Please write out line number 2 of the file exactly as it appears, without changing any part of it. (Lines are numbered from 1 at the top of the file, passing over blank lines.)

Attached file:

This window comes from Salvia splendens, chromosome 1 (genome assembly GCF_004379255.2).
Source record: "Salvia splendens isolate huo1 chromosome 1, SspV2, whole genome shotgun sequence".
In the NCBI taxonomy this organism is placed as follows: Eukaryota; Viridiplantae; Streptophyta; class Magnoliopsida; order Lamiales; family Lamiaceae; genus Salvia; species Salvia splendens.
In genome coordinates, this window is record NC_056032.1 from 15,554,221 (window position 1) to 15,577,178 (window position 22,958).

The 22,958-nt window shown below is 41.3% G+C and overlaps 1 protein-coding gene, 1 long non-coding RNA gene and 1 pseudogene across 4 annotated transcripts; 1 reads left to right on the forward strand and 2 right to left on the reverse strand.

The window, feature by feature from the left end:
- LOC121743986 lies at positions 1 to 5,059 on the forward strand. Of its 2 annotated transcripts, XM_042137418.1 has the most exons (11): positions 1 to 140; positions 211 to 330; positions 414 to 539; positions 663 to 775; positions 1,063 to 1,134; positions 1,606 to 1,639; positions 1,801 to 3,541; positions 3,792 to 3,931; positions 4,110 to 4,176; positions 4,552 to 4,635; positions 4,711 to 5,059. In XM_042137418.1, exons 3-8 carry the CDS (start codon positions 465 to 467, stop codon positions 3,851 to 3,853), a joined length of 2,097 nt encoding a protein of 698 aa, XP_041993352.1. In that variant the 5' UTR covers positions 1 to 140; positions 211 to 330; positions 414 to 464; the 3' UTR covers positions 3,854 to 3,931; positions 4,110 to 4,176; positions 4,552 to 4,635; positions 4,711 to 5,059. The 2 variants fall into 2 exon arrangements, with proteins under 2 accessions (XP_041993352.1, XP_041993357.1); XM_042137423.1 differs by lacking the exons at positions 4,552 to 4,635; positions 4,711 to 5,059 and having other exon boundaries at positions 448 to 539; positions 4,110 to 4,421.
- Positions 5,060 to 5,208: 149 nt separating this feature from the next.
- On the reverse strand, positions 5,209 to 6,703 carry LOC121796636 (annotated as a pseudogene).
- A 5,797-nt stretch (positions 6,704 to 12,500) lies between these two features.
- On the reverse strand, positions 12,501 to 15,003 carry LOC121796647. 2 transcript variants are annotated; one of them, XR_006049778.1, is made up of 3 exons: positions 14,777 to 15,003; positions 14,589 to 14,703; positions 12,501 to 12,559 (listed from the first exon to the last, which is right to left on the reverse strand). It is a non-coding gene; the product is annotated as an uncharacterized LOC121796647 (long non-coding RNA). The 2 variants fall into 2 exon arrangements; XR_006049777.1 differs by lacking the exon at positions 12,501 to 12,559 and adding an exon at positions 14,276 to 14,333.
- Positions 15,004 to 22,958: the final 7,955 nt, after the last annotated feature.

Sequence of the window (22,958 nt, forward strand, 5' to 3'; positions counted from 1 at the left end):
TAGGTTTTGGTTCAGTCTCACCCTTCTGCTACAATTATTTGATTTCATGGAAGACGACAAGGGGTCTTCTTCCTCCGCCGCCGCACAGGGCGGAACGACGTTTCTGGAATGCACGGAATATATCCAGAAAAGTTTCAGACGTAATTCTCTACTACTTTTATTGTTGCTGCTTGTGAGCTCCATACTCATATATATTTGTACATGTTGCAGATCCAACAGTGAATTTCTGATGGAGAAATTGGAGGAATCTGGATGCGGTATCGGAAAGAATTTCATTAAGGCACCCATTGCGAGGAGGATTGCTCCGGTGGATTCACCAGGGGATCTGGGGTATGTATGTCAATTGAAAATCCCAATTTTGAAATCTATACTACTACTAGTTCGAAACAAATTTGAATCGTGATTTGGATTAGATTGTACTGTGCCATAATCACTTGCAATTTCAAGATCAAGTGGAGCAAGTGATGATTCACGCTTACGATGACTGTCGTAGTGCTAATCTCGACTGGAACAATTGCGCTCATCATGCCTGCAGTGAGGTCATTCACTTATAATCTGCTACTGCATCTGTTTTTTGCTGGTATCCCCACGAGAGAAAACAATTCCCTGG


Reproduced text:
Source record: "Salvia splendens isolate huo1 chromosome 1, SspV2, whole genome shotgun sequence".